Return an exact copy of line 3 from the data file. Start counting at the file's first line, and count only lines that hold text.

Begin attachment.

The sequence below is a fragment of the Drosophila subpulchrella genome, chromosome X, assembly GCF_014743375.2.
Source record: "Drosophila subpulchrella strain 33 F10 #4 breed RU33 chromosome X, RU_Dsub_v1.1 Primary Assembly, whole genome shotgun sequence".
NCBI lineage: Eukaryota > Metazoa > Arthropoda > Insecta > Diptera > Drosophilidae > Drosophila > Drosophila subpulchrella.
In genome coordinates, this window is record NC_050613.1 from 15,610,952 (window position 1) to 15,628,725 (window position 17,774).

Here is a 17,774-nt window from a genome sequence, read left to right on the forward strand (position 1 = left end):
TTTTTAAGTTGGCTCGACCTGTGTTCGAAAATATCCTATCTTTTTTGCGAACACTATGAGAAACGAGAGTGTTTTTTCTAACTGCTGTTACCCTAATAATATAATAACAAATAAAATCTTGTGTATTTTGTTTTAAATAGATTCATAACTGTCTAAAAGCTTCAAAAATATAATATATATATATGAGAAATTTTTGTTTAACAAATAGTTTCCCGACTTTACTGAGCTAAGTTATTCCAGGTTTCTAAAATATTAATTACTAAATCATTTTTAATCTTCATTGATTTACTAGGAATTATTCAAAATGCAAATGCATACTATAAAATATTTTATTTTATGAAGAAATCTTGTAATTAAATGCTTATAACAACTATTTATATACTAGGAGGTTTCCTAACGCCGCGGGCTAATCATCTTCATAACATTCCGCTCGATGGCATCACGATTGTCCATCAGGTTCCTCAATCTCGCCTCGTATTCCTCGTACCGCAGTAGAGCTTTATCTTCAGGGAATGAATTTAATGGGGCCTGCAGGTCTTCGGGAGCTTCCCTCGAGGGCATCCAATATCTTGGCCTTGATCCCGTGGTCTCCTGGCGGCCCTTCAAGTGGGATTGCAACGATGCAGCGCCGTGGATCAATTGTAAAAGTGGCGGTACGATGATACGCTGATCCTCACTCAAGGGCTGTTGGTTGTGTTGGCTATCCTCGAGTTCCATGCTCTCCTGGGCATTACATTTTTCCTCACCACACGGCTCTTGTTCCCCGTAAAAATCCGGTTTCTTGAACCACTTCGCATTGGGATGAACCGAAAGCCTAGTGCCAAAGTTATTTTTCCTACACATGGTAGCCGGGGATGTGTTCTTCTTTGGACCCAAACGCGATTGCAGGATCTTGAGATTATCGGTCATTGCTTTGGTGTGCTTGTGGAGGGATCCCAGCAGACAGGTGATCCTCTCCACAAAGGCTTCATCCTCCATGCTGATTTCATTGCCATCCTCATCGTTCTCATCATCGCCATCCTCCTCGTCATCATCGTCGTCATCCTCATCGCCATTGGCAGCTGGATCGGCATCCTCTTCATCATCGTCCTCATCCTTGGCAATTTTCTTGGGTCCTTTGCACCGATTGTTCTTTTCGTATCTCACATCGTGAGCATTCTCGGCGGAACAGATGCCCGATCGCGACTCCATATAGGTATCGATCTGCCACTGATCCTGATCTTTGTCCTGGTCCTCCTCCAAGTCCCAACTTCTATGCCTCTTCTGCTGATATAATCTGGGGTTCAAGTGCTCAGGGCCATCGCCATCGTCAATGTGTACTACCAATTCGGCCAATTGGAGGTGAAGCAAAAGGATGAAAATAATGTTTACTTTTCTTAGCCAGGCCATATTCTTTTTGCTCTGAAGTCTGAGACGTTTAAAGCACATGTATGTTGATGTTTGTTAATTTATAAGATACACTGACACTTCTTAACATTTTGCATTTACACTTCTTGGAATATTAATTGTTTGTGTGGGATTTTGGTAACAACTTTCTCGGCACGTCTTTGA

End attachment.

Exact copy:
NCBI lineage: Eukaryota > Metazoa > Arthropoda > Insecta > Diptera > Drosophilidae > Drosophila > Drosophila subpulchrella.